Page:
The medium term outcome of the Omnifit constrained acetabular cup

Ewan Bigsby, Michael R Whitehouse, Gordon C Bannister, Ashley W Blom

Research output: Contribution to journalArticle (Academic Journal)peer-review

4 Citations (Scopus)

Abstract

Recurrent dislocation requiring revision surgery occurs in approximately 4% of primary total hip arthroplasties (THAs). To reduce this risk, or to treat those patients who recurrently dislocate, a constrained acetabular component may be used, however there are concerns over the success of such components due to increased mechanical stresses. The purpose of this study was to analyse the survivorship and radiological results for the Omnifit constrained acetabular component, providing a longer patient reported outcome follow-up than previous studies. 117 patients (median age 82 years) underwent a THA with an Omnifit constrained acetabular component. Of these, 45 were primary replacements and 72 were revisions. Survivorship analysis was performed and patients were assessed both radiologically and functionally. At follow-up, 53 patients (45.3%) had died at a median time of 33 months from operation. The median overall follow-up was 7.0 (5.5-8.2) years. Survivors (median age 83 years) reported a median Oxford Hip Score (OHS) of 16.6 (0-48), 87.8% were satisfied with their surgery. 45 (91.8%) of the acetabular components were stable radiologically, 48 (96%) of the femoral components were stable (5 uncemented, 43 cemented) and two possibly unstable. Four of the 117 patients underwent further surgery. Only one required revision of the prosthesis and this was for a periprosthetic fracture. In the medium term the Omnifit constrained acetabular component prevents dislocation and does not cause excessive loosening of either the acetabular or femoral components in our patient population. Our results support the use of the Omnifit constrained acetabular component in elderly patients at risk of dislocation with low functional demand.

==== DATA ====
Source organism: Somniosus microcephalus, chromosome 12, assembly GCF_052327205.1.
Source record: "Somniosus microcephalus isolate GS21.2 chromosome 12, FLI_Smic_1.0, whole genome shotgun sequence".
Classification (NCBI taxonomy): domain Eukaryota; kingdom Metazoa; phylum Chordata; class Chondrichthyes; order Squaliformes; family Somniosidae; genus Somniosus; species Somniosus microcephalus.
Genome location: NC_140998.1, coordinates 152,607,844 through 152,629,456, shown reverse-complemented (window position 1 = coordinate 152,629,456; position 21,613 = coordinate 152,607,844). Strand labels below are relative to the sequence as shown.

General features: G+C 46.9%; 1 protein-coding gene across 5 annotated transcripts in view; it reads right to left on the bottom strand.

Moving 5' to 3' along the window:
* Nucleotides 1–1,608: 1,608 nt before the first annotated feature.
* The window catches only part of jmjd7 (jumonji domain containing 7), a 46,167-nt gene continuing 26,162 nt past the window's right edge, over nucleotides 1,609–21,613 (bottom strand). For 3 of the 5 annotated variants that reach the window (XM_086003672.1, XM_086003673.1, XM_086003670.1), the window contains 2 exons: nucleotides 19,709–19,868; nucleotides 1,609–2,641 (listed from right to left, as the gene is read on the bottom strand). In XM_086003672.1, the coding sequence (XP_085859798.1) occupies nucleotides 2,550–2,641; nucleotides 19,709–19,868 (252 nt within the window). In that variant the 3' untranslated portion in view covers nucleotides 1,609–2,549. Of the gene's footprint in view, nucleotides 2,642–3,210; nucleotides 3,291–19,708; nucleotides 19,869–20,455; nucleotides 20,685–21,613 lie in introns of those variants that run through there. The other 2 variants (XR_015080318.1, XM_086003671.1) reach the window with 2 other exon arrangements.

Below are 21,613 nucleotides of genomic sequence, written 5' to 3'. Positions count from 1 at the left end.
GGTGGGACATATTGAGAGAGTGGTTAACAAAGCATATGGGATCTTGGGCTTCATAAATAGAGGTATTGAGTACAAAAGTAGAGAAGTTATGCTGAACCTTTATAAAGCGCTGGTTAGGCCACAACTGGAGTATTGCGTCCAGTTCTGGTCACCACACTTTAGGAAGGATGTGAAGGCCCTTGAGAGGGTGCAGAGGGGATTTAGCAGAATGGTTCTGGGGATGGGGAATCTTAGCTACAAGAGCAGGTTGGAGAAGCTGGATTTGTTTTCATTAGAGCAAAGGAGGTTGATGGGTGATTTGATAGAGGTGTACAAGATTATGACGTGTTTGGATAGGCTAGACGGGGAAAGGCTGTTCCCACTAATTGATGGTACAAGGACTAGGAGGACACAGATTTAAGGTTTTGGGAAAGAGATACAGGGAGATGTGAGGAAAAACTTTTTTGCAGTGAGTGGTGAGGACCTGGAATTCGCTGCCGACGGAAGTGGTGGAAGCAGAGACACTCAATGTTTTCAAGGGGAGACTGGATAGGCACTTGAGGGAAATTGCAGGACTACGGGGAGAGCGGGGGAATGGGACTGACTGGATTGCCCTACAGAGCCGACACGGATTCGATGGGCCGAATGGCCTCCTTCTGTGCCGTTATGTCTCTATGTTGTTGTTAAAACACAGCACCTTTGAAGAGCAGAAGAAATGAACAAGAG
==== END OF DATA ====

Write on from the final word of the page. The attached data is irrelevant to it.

Original languageEnglish
Pages (from-to)505-510
Number of pages6
JournalHip International
Volume22
Issue number5
DOIs
Publication statusPublished - Sep 2012

Keywords

  • Hip Joint
  • Prosthesis Failure
  • Patient Satisfaction
  • Hip Dislocation
  • Humans
  • Health Status
  • Reoperation
  • Recovery of Function
  • Quality of Life
  • Aged
  • Arthroplasty, Replacement, Hip
  • Great Britain
  • Survival Rate
  • Aged, 80 and over
  • Adult
  • Disability Evaluation
  • Prosthesis Design
  • Acetabulum
  • Hip Prosthesis
  • Middle Aged
  • Joint Instability
  • Pain, Postoperative
  • Male
  • Female

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